Oxford Nanopore should have kits for direct RNA sequencing available later this year, and have several examples of how these might be used on their website. The method presented at London Calling (see OmicsOmics coverage), is primarily for mRNA, but it likely to be adapted for other RNA species in due course.

One of the ideas I’ve briefly thought about is using the MinION to perform ribosome profiling – a basic method would involve ligating adapters to RNA after cell lysis so Ribosomes  are fixed to mRNAs with cyclohexamide treatment. Fast mode sequencing would identify the 3′ end and the transcript, then sequencing speed would be massively ramped up to zip the mRNA through the pore; the bound ribosomes should cause sequencing to stall allowing counting of stall events and therefore the number of ribosomes attached to an mRNA.

Nanopore ribosome profling: In the figure above the cells from two distinct populations would be sorted (A) and mRNA with ribosomes still attached would be extracted (B). mRNA’s are ligated with nanopore sequencing adapters (C). Nanopore sequencing shows distinct pause’s at ribosome locations allowing estimation of quantitative translation (D). This is very much an idea that has not gone much further than the back-of-an-envelope and many issues need to be considered in developing methods like this:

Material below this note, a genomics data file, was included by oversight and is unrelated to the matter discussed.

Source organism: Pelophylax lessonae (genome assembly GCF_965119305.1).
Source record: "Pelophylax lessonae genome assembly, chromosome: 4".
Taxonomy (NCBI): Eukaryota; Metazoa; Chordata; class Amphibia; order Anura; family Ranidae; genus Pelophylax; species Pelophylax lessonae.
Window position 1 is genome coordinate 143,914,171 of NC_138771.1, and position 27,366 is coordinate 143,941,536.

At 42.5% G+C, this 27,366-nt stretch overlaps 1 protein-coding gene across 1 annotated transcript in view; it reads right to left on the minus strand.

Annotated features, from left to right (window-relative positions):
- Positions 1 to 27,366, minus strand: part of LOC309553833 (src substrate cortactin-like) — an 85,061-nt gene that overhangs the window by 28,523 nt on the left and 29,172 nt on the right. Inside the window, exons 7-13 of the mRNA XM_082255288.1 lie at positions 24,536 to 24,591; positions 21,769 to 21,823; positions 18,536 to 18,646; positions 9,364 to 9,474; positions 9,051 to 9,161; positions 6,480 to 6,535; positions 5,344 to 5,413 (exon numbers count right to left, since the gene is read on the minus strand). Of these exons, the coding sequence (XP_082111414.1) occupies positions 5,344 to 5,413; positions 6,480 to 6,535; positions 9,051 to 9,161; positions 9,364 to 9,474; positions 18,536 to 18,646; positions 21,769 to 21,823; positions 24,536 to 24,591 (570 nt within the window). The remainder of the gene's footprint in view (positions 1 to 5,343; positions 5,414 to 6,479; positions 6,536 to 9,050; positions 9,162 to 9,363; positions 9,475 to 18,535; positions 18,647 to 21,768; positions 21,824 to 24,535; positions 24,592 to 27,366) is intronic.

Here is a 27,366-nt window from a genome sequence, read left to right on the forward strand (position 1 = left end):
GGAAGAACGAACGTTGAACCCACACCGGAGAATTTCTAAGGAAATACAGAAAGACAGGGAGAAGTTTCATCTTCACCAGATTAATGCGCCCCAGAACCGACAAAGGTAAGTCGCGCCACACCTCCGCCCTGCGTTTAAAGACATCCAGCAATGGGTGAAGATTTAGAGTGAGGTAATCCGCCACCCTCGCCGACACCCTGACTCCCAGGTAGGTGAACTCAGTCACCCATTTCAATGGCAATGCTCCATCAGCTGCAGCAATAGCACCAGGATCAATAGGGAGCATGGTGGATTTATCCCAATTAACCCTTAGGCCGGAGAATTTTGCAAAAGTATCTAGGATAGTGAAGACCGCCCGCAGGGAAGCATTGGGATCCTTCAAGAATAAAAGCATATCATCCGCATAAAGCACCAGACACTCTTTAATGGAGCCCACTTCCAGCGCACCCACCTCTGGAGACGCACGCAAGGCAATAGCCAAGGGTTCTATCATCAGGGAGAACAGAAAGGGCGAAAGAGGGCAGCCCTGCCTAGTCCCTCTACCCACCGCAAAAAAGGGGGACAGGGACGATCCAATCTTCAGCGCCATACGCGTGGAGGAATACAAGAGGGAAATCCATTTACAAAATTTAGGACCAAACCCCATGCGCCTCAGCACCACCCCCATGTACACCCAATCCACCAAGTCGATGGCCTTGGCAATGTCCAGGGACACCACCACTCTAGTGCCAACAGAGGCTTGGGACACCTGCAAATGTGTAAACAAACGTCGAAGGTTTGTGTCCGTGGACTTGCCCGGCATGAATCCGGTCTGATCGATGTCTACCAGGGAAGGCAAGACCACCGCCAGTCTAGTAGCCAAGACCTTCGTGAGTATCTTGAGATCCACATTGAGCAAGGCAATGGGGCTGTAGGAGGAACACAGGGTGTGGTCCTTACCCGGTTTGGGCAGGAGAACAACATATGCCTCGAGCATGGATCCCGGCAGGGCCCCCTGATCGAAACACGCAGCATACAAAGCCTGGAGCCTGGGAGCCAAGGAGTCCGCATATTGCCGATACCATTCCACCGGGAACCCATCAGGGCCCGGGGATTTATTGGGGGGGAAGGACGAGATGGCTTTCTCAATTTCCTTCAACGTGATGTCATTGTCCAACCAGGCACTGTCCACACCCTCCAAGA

• Ribosomes might not survive the ONT library prep
  • Ribosomes may be too firmly attached
  • RNA may “slip” through the ribosome with no effect on sequencing
  • Pauses in sequencing may be sequence specific
  • RNA modifications may add all sorts of challenges

Figure A from Smith et al 2015
tRNA-seq: Mark Akeson’s group recently published work on MinION tRNA-seq where they tailed the tRNA with a leader-adapter such that the molecule unzipped from its usually highly configured 2D structure as it was sequenced through the pore (possibly it even reassembles on the other side of the membrane). Other RNA species are likely to benefit from methods similar to this including perhaps ribosomal profiling.

I think data like the tRNA-seq paper, and ideas like mine above and an earlier rRNA-seq idea, demonstrate how much more we may be able to do on a Nanopore sequencer than on our current short-read Illumina sequencers.

The future is very difficult to predict – but it is fun to try!